War and Conflict in European Film provides a detailed overview of the history of war and conflict in Europe from the early twentieth century to the present day as it is represented and expressed on film. Beginning with the origins of film-art fused with political expression, the module proceeds through the analysis of film movements and representative films to engage with and analyse the development of war and conflict in Europe as it is represented and expressed in relation to film narrative, aesthetics and genre. Encompassing both World Wars, the rise and fall of Communism, the often violent end of European colonialism, and the `oil wars¿ of recent decades, this module is of vital interest to all those with an interest in the history of Europe, the nature of war and conflict, and the response of film, the art form of the twentieth century, to these events and themes.

  • ML-322 From Page to Screen: Adapting the European Classics

    From the beginning of film-making, directors have been inspired to adapt classic works of literature for the screen. There are a variety of reasons for this, ranging from the commercial to the provocative, the nationalistic to the exploitative. Good film adaptations, however, can enrich our understanding of well-known or canonical literary works in numerous ways. They are also works of art in their own right. This modules examines seven short works of literature (one French play, two Spanish novels, two German novellas, and two selections of Italian tales or short stories) and eight films (two each from French, German, Italian and Spanish). The books were written between the 1350s and 1970s, the films made between 1959 and 1995. All achieved renown in their day and continue to excite debate and stimulate new interpretations. The guiding themes are heritage, religion, prejudice, and passion. Students of Modern Languages are expected to use sources in the languages that they are studying. All texts are available in English translation and all films have English sub-titles.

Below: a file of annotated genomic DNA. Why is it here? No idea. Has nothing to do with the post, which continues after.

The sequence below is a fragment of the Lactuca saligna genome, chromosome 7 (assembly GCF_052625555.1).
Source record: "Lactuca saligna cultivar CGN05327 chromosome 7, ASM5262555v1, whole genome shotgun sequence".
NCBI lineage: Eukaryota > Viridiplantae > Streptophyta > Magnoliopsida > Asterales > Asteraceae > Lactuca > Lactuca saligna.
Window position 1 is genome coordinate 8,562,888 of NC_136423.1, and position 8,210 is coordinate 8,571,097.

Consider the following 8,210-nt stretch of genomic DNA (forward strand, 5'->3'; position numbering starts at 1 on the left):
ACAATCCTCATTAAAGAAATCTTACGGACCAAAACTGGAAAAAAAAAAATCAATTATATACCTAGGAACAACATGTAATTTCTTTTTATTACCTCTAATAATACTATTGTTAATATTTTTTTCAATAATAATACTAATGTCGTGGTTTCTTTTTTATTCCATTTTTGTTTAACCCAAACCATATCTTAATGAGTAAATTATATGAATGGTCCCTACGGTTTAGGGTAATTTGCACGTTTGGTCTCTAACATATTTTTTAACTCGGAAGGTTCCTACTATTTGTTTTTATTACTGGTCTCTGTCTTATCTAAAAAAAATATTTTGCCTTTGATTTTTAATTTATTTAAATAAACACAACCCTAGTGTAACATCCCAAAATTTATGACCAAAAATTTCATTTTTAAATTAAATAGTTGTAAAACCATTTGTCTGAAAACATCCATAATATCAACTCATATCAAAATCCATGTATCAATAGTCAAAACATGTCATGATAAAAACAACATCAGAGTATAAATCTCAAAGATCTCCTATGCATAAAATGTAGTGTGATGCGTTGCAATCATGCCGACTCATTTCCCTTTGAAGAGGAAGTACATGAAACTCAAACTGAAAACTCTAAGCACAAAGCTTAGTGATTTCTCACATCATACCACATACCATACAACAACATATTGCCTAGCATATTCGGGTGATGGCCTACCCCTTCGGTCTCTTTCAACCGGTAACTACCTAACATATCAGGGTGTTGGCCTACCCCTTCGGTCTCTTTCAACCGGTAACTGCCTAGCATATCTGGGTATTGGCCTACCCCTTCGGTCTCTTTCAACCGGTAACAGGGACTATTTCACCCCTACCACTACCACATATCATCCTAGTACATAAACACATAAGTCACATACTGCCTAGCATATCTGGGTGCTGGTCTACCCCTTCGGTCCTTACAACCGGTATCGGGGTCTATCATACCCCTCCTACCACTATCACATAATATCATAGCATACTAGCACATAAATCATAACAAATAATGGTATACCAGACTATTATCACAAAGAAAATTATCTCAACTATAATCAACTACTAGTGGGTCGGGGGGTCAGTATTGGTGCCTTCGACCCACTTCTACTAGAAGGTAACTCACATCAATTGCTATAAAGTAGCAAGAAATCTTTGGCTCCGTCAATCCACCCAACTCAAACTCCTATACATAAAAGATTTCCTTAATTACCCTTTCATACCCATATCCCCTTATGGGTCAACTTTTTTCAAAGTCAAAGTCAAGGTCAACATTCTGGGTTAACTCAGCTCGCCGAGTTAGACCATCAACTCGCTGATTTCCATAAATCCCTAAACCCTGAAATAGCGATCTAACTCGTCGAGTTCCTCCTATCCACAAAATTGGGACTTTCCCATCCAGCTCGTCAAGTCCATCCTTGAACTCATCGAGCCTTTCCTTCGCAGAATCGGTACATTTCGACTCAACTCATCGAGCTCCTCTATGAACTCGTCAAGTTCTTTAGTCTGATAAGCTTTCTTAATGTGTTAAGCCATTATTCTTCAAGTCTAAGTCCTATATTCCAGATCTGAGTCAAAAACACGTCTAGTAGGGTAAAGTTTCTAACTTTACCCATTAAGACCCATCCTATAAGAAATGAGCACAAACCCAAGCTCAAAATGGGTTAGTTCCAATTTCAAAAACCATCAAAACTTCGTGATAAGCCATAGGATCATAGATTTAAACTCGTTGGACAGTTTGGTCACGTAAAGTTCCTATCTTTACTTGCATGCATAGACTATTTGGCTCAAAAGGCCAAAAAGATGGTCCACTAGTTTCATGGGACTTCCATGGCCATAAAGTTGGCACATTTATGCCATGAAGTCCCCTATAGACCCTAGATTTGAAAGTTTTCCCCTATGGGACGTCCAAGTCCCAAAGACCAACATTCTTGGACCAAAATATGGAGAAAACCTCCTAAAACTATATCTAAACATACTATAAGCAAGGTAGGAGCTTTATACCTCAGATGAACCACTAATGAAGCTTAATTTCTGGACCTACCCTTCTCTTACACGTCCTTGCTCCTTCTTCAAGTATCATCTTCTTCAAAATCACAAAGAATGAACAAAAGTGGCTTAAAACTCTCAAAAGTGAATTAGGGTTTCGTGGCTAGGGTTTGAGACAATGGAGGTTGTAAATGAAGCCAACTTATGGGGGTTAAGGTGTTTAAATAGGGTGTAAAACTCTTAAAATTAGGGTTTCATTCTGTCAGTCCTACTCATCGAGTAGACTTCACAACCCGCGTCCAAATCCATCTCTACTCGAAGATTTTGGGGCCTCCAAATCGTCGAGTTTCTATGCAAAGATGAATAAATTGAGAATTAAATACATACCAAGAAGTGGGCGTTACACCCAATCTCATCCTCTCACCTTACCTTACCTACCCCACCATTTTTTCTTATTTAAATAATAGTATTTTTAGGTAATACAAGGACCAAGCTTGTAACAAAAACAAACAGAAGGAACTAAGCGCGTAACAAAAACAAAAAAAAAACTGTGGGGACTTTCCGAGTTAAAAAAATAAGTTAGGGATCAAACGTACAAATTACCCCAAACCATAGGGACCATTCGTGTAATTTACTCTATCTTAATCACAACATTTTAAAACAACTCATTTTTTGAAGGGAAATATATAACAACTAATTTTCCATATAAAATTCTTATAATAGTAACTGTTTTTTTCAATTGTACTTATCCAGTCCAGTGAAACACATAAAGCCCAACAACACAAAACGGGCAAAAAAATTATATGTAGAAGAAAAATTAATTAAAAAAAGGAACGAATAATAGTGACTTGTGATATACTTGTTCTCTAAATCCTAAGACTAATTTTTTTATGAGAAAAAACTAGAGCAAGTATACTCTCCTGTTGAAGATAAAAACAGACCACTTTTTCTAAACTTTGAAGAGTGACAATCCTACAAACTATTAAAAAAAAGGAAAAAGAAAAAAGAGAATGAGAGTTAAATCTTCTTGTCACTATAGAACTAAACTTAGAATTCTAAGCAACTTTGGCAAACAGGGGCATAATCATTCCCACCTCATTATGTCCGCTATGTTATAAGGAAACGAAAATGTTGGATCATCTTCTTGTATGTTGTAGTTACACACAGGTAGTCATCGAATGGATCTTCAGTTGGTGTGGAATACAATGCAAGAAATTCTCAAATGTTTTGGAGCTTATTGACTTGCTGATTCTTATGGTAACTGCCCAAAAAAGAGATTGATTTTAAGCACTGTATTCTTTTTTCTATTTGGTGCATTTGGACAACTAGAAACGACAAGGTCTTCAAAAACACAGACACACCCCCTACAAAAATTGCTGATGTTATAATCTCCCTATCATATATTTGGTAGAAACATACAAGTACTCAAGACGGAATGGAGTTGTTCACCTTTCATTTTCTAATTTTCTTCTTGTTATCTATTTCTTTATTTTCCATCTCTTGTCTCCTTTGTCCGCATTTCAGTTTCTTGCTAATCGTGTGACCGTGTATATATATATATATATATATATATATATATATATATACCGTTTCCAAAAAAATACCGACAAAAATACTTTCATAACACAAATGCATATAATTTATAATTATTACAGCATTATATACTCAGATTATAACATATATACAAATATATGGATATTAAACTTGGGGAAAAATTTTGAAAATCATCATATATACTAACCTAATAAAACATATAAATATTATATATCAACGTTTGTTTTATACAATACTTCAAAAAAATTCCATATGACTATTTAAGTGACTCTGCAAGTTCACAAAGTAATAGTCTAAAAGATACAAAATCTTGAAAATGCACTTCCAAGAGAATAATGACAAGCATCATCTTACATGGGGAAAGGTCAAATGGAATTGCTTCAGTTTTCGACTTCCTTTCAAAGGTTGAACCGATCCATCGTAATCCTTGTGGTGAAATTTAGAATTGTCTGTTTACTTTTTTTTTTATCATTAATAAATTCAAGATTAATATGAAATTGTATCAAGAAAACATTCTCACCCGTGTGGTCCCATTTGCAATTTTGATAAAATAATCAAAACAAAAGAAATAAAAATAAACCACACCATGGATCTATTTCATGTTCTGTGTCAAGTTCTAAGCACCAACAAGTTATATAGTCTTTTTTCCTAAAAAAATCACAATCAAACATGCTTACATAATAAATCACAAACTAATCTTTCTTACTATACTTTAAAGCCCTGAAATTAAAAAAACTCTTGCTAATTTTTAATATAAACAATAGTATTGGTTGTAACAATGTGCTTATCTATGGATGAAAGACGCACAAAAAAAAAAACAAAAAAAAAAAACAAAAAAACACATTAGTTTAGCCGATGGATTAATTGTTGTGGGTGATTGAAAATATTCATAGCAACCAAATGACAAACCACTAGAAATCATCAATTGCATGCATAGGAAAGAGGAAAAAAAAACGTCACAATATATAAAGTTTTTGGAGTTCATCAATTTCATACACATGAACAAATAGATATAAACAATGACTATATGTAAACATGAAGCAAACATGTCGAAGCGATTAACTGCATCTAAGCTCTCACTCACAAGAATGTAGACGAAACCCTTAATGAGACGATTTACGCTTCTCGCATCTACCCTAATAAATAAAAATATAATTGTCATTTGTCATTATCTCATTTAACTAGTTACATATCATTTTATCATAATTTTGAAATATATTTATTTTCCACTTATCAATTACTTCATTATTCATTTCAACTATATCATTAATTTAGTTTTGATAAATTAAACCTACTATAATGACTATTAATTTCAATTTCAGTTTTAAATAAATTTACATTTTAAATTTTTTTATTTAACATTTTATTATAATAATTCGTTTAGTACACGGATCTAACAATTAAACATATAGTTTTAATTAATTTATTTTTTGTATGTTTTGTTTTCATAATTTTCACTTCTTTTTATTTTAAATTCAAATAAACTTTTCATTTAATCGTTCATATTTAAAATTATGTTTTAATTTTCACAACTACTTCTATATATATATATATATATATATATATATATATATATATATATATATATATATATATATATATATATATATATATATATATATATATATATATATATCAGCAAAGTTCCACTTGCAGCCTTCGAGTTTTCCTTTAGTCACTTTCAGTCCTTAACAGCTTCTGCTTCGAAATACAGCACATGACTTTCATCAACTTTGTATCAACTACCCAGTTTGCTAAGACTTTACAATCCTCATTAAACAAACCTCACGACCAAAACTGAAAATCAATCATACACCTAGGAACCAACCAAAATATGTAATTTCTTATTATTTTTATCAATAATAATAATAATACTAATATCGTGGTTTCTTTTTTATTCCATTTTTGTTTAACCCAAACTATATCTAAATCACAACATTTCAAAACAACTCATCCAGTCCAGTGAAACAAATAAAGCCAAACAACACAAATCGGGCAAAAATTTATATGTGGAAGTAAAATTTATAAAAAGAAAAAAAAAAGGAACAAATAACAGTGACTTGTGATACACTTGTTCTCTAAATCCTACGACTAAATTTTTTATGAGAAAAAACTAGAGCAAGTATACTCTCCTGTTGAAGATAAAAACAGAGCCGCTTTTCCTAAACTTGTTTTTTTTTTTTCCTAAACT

• MLF100A Introduction to French Culture (A)